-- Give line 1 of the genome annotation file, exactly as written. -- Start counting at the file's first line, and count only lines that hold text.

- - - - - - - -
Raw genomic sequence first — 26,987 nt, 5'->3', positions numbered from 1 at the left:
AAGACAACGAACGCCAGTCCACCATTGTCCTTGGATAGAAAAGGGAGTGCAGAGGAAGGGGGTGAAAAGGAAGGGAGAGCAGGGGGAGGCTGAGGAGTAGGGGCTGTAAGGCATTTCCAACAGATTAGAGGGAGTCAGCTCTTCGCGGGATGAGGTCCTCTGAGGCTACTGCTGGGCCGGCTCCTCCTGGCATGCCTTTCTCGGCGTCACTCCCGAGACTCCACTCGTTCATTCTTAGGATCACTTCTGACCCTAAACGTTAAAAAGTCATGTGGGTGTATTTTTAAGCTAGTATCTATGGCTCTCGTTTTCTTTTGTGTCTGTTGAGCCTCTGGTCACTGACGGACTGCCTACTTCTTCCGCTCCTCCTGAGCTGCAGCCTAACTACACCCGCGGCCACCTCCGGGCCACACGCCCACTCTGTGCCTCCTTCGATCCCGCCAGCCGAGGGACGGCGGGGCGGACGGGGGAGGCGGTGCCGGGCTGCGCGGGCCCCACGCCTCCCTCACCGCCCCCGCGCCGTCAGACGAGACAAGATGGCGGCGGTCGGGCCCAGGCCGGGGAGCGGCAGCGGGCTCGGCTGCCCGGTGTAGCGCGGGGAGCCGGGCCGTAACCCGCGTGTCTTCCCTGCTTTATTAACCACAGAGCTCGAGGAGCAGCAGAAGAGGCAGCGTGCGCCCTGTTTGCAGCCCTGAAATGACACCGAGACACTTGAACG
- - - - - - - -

Raw genomic sequence first — 26,987 nt, 5'->3', positions numbered from 1 at the left: